ABERDEEN, Scotland (Reuters) - Nicola Sturgeon’s pro-independence Scottish National Party is leading a push to boost immigration to the sparsely populated northern tip of Britain, an opposite tack to the UK government which aims to limit the number of new arrivals after Brexit.
Sturgeon, who is also first minister, will close the SNP’s conference on Saturday with a plea to give Scotland more control over what her party argues is the key challenge facing the economy.
Scotland’s population, much of which is rural and dispersed unlike the rest of the UK, is ageing more rapidly than other parts of the country. Boosting immigration is essential to keep providing the workforce needed to drive economic growth, as well as to shore up public services such as in health.
Immigration, however, is the thorniest political issue in the Brexit negotiations, and limiting the number of foreigners who enter the UK was a key element on which Britain’s overall 2016 vote to leave the European Union rested.
“Scotland is a welcoming country - our prosperity and our public services depend on it,” Sturgeon will tell delegates.
“If Westminster cannot or will not act in our best interests, it is time that our own parliament was able to do so …It’s time for powers over migration to come to Scotland,” Sturgeon will say.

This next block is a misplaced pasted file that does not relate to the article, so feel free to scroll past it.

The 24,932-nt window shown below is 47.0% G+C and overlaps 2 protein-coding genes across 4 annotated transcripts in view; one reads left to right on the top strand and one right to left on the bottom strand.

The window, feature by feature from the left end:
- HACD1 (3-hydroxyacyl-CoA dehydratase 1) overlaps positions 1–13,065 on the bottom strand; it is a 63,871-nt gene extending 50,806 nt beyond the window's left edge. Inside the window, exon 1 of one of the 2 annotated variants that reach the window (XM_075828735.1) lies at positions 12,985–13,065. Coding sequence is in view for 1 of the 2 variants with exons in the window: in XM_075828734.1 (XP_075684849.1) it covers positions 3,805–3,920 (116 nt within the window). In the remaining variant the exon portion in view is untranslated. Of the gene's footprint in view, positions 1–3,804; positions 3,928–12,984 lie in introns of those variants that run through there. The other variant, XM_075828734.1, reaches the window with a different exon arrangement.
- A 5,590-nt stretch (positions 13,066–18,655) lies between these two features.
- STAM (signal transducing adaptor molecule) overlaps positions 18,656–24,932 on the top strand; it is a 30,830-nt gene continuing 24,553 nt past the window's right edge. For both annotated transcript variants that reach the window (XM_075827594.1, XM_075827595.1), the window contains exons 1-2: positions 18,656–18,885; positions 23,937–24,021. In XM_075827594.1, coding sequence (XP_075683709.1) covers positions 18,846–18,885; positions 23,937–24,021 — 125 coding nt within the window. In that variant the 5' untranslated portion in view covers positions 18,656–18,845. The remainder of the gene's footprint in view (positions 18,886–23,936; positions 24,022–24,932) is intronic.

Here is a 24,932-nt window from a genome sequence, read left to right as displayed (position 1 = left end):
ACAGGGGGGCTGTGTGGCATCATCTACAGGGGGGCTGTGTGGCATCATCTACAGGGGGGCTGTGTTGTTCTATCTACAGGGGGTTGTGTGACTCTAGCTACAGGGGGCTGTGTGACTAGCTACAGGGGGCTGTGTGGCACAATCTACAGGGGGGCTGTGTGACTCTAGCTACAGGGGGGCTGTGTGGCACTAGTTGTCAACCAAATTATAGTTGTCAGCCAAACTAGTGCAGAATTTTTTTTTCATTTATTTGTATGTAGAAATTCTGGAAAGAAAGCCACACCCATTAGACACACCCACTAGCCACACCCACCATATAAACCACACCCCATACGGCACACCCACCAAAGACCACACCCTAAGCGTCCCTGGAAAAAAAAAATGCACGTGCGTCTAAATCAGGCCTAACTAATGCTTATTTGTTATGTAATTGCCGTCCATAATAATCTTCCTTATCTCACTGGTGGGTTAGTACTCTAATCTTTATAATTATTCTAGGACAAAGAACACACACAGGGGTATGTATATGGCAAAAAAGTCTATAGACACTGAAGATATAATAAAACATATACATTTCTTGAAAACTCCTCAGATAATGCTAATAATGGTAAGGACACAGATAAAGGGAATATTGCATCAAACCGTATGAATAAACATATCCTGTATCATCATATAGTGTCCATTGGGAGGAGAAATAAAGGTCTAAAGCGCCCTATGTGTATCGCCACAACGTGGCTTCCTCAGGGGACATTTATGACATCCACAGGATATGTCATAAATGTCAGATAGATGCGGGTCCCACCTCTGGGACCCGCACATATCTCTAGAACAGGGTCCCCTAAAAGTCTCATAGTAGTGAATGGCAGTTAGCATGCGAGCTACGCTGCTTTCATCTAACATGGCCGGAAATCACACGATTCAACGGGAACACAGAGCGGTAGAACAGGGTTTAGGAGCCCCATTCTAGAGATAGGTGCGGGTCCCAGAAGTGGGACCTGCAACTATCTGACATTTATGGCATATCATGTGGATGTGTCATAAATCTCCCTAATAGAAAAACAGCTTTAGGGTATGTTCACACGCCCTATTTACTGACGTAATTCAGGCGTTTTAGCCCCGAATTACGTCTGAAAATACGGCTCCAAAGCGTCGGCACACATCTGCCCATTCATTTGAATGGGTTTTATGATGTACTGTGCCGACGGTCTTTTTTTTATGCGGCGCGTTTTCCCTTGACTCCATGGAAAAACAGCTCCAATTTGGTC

The British government has said it will not devolve powers over immigration to Scotland, but pressure to abandon unrealistic targets to limit immigration has been coming from many sides, including British businesses and from the ruling Conservative party’s own ranks.
Ruth Davidson, leader of the Conservative party in Scotland, has criticised the government’s targets as impractical.
Scotland voted to stay in the EU but will be taken out as part of the UK, which overall voted to leave. Brexit has not been a catalyst for Scottish independence but it has not dampened separatist fervour either, polls find, meaning that Sturgeon has to continue to balance her political act carefully despite being the biggest single vote winner in Scottish politics.
Forecasts from the Scottish government show that over the next 25 years the working population of Scotland will grow by only one percent, compared with an increase of 25 percent in the pension age population.
Despite that, research by respected pollster John Curtice earlier this year found Scots overall do not support the idea of a different immigration policy from the rest of the UK, and most Scots want the same policy nationwide.
Reporting by Elisabeth O'Leary; Editing by Stephen Powell